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“True faith takes its character and quality from its object and not from itself. Faith gets a man out of himself and into Christ. Its strength therefore depends on the character of Christ. Even those of us who have weak faith have the same strong Christ as others!”

~ Sinclair Ferguson,  The Christian Life

(HT: Tullian Tchividjian @ The Resurgence)

“Since the letter to Hebrews specifically urges Christians to ‘fix your thoughts on Jesus’ (Heb. 3:1, NIV; cf. 12:2), it should not surprise us that the author describes Him in more than a dozen different ways. Jesus is:

  • “Son” (1:2)
  • “Lord” (2:3)
  • “Apostle and High Priest” (3:1)
  • “Christ” (5:5)
  • “Source of eternal salvation” (5:9)
  • A priest “according to the order of Melchizedek” (7:11)
  • A descendant of Judah (7:14)
  • “A Minister… of the true tabernacle” (8:2)
  • “The Mediator of the new covenant” (9:15; 12:24)
  • “The same yesterday, today and forever” (13:8)
  • “The Great Shepherd of the sheep” (13:20)

But perhaps the most intriguing title for Jesus in the letter is ‘author’.  He is called the ‘author… of salvation’ and the ‘author… of our faith’ (Heb. 2:10; 12:2, NIV).”

~ Sinclair Ferguson, In Christ Alone, 29

This review first appeared on The Gospel Coalition’s excellent new book review site, TGCreviews.com. Thanks to Mike Pohlman and John Starke for the great service they are doing for the church!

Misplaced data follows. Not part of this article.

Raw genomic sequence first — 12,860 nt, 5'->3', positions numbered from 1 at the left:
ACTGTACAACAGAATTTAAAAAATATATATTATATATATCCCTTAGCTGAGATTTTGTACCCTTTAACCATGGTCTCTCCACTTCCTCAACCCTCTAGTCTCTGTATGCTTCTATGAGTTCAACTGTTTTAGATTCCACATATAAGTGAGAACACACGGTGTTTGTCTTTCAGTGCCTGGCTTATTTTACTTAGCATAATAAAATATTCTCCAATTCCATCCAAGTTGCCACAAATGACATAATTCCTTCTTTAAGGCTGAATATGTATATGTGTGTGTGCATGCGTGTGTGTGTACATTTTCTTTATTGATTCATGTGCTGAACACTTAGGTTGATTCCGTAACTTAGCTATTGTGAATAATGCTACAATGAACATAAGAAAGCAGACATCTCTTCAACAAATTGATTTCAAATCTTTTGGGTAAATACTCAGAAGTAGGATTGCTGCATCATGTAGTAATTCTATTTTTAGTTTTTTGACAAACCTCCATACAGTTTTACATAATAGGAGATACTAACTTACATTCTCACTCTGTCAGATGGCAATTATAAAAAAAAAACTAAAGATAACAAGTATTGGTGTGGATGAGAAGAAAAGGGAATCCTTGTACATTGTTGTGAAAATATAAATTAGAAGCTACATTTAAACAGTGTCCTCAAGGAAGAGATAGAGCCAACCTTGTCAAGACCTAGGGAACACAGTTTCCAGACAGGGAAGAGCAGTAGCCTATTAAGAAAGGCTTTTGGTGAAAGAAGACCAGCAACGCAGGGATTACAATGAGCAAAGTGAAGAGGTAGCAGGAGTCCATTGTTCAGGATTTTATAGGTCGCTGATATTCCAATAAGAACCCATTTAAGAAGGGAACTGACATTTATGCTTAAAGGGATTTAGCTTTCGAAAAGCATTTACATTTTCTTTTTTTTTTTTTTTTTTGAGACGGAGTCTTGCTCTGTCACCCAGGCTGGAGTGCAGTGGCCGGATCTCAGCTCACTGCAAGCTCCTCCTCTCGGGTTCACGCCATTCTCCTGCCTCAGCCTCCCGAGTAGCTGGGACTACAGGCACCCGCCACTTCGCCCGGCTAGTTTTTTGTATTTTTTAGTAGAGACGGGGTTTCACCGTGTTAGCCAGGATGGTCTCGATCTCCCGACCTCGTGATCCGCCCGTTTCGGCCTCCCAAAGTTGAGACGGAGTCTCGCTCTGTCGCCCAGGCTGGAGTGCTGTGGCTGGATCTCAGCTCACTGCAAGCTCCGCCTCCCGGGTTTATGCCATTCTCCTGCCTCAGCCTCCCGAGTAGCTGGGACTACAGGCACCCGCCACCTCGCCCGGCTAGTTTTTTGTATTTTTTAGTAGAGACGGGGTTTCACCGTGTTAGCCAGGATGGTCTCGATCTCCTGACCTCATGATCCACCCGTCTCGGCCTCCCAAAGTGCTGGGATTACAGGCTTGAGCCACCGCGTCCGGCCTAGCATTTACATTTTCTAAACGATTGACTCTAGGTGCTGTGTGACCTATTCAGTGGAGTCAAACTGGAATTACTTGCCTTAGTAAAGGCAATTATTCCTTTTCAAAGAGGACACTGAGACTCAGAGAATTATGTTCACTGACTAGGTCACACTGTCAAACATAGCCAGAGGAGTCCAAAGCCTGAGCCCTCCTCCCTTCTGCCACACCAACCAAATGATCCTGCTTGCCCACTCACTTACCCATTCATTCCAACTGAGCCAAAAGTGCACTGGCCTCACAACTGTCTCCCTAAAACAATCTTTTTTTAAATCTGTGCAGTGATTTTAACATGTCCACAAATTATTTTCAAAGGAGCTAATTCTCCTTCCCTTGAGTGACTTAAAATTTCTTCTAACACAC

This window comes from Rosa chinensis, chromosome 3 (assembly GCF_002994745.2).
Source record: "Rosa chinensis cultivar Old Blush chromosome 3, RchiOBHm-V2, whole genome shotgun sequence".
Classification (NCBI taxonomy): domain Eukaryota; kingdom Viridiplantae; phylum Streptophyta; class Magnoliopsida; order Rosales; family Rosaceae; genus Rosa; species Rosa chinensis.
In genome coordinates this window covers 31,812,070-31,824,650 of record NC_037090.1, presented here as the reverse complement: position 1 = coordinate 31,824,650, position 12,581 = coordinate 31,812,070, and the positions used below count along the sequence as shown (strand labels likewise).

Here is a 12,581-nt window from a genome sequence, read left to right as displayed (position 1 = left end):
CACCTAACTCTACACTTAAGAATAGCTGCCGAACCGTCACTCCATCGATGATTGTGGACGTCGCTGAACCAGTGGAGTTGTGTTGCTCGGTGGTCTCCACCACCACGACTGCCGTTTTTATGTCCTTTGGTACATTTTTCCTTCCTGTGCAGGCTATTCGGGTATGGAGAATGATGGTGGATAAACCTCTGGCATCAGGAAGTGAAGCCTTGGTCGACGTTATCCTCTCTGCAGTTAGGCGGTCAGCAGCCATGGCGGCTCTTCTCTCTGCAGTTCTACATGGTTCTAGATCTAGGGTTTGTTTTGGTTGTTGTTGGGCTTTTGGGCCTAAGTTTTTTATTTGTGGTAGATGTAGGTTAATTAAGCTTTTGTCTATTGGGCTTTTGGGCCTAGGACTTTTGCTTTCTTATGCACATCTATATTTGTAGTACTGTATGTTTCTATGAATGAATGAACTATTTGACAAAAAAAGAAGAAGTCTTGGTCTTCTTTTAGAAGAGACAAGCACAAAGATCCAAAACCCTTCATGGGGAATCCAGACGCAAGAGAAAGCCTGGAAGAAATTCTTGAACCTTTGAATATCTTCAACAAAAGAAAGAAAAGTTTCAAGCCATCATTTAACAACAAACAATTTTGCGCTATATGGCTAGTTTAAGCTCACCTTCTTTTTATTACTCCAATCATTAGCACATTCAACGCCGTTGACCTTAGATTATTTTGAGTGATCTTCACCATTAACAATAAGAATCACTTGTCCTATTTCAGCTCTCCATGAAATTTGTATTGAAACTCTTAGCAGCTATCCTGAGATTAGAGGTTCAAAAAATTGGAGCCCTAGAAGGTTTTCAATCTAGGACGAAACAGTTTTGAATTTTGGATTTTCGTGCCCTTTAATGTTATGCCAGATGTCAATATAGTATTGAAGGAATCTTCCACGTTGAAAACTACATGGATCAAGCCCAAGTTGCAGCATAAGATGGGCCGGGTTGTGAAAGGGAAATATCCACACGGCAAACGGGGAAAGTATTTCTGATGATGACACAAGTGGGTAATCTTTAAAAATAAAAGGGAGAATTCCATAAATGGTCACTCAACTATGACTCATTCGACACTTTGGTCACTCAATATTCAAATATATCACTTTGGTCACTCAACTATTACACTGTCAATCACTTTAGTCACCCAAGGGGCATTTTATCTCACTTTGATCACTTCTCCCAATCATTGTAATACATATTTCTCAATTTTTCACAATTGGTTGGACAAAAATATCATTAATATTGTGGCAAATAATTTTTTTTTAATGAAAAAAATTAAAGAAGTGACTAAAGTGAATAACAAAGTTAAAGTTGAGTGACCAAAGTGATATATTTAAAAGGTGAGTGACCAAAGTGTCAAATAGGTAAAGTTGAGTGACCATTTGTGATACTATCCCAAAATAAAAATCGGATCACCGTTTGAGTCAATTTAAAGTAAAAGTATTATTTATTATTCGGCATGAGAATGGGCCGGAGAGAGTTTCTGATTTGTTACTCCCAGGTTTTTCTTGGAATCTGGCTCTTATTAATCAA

Sinclair Ferguson. By Grace Alone: How The Grace Of God Amazes Me. Reformation Trust, 2010. 123 pages.

As a pastor and professor of theology, Dr. Sinclair Ferguson has probably encountered hundreds of un-amazed Christians in his classes and congregations. In fact, myriads of Christian men and women do not find the grace of God amazing. Do you? Or have you become accustomed to it?

By Grace Alone is Dr. Ferguson’s account of how the grace of God amazes him. Based on seven stanzas of a remarkable African hymn, “Umbuntu Bg Imana” (“O How the Grace of God Amazes Me”), Ferguson provides not only devotional reflections on the hymn’s lyrics, but a study on the foundational biblical material of the hymn. His purpose is clear: By encountering afresh the power of God’s amazing grace, readers can refresh their joy and banish the “spiritual lethargy and indifference that take God’s goodness and love for granted.”

A few strengths deserve mention. Ferguson takes two sobering and wonderful chapters to lead readers into the depths of Jesus’ sufferings and the immense cost of God’s great grace to sinners, bringing reconciliation. He carefully and methodically presents the wonder and mystery of the cross, namely that the Innocent One was falsely abused, accused, tried and condemned to a brutal, slow death, one that He could not save Himself from if He was to save others. Ferguson does an excellent job connecting the charges brought against Jesus to those all sinners will face before the judgment seat of God, namely blasphemy and treason. Every person, beginning with Adam, is guilty of these two charges. “We are all guilty. But Jesus has come!”